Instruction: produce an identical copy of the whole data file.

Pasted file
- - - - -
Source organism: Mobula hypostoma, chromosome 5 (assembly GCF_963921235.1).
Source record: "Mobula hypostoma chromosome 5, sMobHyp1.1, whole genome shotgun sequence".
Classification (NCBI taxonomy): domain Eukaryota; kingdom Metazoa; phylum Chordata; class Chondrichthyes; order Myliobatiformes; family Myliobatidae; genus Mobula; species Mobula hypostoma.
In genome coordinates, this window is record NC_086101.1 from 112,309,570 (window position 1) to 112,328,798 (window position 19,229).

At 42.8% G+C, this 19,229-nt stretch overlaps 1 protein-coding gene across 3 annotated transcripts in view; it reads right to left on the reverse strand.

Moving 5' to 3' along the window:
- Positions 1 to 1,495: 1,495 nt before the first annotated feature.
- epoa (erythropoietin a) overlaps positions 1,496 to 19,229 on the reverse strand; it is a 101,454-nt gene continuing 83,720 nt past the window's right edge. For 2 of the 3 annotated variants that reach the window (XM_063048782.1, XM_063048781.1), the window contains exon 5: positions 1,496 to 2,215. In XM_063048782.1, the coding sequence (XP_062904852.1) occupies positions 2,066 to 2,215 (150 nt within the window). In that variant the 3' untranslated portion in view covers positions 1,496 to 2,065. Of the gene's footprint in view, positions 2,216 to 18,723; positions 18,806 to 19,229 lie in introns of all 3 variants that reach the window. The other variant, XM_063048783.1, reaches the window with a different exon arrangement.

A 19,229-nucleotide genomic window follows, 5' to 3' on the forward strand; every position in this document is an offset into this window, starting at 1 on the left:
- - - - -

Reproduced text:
Source organism: Mobula hypostoma, chromosome 5 (assembly GCF_963921235.1).
Source record: "Mobula hypostoma chromosome 5, sMobHyp1.1, whole genome shotgun sequence".
Classification (NCBI taxonomy): domain Eukaryota; kingdom Metazoa; phylum Chordata; class Chondrichthyes; order Myliobatiformes; family Myliobatidae; genus Mobula; species Mobula hypostoma.
In genome coordinates, this window is record NC_086101.1 from 112,309,570 (window position 1) to 112,328,798 (window position 19,229).

At 42.8% G+C, this 19,229-nt stretch overlaps 1 protein-coding gene across 3 annotated transcripts in view; it reads right to left on the reverse strand.

Moving 5' to 3' along the window:
- Positions 1 to 1,495: 1,495 nt before the first annotated feature.
- epoa (erythropoietin a) overlaps positions 1,496 to 19,229 on the reverse strand; it is a 101,454-nt gene continuing 83,720 nt past the window's right edge. For 2 of the 3 annotated variants that reach the window (XM_063048782.1, XM_063048781.1), the window contains exon 5: positions 1,496 to 2,215. In XM_063048782.1, the coding sequence (XP_062904852.1) occupies positions 2,066 to 2,215 (150 nt within the window). In that variant the 3' untranslated portion in view covers positions 1,496 to 2,065. Of the gene's footprint in view, positions 2,216 to 18,723; positions 18,806 to 19,229 lie in introns of all 3 variants that reach the window. The other variant, XM_063048783.1, reaches the window with a different exon arrangement.

A 19,229-nucleotide genomic window follows, 5' to 3' on the forward strand; every position in this document is an offset into this window, starting at 1 on the left: